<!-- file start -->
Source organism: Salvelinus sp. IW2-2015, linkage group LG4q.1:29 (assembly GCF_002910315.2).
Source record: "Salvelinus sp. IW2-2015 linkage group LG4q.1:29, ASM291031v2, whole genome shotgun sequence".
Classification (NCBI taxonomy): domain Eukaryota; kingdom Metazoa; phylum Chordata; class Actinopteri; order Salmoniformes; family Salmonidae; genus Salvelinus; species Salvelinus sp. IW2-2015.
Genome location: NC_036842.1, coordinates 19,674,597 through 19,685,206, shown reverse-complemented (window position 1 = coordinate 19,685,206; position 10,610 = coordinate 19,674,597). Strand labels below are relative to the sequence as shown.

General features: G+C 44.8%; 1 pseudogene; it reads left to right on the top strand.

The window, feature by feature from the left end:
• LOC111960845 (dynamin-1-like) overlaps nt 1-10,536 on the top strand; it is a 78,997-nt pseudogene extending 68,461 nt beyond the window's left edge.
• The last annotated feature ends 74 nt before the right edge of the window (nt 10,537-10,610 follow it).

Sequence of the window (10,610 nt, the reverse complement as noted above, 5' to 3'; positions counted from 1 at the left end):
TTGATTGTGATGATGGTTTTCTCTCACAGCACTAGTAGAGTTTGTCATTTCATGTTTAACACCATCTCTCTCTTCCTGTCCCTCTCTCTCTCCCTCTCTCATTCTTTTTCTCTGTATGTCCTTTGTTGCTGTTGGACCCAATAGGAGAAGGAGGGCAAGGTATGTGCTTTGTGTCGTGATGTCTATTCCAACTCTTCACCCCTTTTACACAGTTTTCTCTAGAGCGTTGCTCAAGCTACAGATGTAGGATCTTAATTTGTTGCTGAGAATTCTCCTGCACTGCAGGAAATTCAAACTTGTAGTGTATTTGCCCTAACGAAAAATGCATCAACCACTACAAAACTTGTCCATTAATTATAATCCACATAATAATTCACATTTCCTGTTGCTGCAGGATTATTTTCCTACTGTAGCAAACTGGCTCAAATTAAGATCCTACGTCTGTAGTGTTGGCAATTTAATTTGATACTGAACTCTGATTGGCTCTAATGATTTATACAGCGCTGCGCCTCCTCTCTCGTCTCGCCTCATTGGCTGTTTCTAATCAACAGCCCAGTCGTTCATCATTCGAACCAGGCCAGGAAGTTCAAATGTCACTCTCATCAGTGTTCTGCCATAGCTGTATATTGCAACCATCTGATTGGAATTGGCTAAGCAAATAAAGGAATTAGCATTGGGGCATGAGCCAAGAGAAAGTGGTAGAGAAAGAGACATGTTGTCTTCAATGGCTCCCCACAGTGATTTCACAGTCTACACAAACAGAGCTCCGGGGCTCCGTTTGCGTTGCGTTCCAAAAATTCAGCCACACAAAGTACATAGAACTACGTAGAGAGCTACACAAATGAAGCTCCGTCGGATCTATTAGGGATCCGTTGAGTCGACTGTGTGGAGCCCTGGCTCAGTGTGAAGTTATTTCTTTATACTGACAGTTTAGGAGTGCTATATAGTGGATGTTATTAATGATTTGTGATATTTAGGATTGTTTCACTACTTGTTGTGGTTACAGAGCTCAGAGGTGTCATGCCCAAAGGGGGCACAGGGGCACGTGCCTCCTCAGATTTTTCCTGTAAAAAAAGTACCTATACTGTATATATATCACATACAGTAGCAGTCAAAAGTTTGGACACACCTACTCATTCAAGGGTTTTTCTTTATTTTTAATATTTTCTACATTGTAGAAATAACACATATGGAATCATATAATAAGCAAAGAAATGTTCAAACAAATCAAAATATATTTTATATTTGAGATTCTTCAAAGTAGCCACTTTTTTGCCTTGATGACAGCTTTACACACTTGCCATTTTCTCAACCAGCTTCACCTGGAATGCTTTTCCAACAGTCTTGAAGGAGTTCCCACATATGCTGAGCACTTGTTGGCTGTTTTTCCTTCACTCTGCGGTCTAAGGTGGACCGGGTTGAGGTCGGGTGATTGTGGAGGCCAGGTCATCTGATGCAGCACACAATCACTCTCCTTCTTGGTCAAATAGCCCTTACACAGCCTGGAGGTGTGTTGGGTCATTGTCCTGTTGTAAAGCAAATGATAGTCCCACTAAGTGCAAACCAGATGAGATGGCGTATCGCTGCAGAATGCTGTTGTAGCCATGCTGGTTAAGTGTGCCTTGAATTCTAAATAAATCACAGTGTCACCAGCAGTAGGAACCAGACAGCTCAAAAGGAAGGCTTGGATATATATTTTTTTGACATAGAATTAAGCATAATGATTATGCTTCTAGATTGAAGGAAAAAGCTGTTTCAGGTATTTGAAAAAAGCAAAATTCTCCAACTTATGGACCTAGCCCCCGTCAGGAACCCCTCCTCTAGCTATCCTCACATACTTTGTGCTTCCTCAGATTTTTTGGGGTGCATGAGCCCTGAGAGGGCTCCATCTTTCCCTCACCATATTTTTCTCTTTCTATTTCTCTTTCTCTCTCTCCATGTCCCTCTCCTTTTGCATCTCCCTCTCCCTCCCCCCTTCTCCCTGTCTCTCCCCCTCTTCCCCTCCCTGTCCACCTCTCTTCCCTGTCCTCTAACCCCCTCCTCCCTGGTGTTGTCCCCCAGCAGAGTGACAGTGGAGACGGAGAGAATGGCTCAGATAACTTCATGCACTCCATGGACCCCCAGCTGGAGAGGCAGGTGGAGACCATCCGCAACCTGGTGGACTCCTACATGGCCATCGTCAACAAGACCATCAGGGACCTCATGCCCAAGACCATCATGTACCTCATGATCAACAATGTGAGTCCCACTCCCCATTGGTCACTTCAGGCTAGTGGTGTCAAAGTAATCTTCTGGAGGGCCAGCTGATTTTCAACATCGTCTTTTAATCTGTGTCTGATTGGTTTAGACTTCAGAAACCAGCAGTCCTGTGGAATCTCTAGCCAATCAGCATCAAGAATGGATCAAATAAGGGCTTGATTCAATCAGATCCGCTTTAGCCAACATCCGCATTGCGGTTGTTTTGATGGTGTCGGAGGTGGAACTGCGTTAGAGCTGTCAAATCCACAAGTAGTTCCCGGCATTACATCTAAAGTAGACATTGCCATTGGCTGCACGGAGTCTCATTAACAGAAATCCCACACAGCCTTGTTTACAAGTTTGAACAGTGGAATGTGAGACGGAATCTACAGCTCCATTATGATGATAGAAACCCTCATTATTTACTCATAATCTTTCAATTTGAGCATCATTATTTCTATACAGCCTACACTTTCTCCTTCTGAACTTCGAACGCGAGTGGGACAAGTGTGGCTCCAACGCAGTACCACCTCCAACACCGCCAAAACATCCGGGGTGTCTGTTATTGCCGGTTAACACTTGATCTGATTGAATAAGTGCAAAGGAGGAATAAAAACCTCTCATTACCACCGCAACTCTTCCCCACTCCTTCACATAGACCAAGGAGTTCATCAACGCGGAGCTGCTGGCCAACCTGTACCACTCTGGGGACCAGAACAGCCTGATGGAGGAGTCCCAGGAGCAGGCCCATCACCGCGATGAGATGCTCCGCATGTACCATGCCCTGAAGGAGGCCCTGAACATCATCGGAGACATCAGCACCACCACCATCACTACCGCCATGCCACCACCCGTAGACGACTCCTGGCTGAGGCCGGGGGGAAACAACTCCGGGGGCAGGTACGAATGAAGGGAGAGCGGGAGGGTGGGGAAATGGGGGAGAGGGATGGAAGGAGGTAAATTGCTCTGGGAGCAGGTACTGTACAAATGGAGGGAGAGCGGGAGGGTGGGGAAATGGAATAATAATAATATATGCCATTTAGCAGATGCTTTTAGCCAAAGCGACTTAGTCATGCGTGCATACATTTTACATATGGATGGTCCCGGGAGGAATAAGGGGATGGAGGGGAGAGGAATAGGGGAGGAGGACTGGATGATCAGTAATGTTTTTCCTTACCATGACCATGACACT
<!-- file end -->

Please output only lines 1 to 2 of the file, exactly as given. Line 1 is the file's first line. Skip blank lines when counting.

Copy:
Source organism: Salvelinus sp. IW2-2015, linkage group LG4q.1:29 (assembly GCF_002910315.2).
Source record: "Salvelinus sp. IW2-2015 linkage group LG4q.1:29, ASM291031v2, whole genome shotgun sequence".